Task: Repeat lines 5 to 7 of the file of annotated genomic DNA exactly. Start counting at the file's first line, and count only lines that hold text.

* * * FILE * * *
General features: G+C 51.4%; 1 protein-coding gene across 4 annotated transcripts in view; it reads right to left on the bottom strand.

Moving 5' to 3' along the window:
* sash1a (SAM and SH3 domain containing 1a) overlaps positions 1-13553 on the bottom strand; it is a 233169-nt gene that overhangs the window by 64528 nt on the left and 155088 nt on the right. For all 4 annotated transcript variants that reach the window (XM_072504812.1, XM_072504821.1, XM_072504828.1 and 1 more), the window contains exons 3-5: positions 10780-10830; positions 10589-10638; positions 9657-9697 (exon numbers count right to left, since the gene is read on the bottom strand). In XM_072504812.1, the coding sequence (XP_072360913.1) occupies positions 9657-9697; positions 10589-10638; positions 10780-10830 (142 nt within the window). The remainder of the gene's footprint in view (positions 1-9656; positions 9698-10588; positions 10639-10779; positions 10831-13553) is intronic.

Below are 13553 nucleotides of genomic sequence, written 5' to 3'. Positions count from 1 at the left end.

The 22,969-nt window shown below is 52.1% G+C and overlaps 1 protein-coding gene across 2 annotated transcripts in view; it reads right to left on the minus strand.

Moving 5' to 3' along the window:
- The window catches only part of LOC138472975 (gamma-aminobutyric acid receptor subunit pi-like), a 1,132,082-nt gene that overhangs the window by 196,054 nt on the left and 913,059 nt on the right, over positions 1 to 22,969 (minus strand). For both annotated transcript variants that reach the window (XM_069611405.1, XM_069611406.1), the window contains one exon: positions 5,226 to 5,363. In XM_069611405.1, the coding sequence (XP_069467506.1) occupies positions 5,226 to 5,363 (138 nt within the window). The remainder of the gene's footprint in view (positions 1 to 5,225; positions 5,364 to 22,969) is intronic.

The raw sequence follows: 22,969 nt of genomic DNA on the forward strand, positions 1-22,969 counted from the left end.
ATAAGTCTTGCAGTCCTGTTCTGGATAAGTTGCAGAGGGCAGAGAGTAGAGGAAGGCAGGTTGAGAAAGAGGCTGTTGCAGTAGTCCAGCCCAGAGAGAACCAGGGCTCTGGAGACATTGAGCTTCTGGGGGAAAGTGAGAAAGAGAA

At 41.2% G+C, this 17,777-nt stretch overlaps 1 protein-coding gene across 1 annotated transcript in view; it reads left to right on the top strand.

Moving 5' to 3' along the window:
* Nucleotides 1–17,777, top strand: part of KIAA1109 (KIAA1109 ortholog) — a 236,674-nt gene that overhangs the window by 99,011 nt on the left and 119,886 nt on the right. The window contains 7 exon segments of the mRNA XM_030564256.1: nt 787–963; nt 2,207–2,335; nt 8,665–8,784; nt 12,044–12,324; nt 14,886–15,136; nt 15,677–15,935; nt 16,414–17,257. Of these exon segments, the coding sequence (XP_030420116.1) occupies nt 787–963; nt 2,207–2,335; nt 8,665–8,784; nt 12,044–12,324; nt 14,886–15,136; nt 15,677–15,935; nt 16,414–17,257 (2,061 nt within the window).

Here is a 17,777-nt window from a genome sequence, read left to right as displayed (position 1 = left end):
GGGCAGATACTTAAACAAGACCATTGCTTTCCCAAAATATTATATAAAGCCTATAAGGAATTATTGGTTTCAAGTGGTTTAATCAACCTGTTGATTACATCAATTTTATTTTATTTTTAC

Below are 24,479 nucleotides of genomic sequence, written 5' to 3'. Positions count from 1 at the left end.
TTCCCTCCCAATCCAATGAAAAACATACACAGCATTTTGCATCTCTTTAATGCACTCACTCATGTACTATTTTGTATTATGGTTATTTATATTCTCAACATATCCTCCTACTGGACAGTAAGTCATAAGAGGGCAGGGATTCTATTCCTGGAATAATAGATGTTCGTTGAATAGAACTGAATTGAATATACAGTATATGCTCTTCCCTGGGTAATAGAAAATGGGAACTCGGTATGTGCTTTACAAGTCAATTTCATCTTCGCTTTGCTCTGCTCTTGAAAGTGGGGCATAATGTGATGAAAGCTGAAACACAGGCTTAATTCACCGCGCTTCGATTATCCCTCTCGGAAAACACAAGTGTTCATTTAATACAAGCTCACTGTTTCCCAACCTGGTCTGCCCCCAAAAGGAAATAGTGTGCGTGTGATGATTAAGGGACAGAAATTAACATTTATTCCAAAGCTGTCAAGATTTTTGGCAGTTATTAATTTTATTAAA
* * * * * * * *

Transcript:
The 22,969-nt window shown below is 52.1% G+C and overlaps 1 protein-coding gene across 2 annotated transcripts in view; it reads right to left on the minus strand.

Moving 5' to 3' along the window:
- The window catches only part of LOC138472975 (gamma-aminobutyric acid receptor subunit pi-like), a 1,132,082-nt gene that overhangs the window by 196,054 nt on the left and 913,059 nt on the right, over positions 1 to 22,969 (minus strand). For both annotated transcript variants that reach the window (XM_069611405.1, XM_069611406.1), the window contains one exon: positions 5,226 to 5,363. In XM_069611405.1, the coding sequence (XP_069467506.1) occupies positions 5,226 to 5,363 (138 nt within the window). The remainder of the gene's footprint in view (positions 1 to 5,225; positions 5,364 to 22,969) is intronic.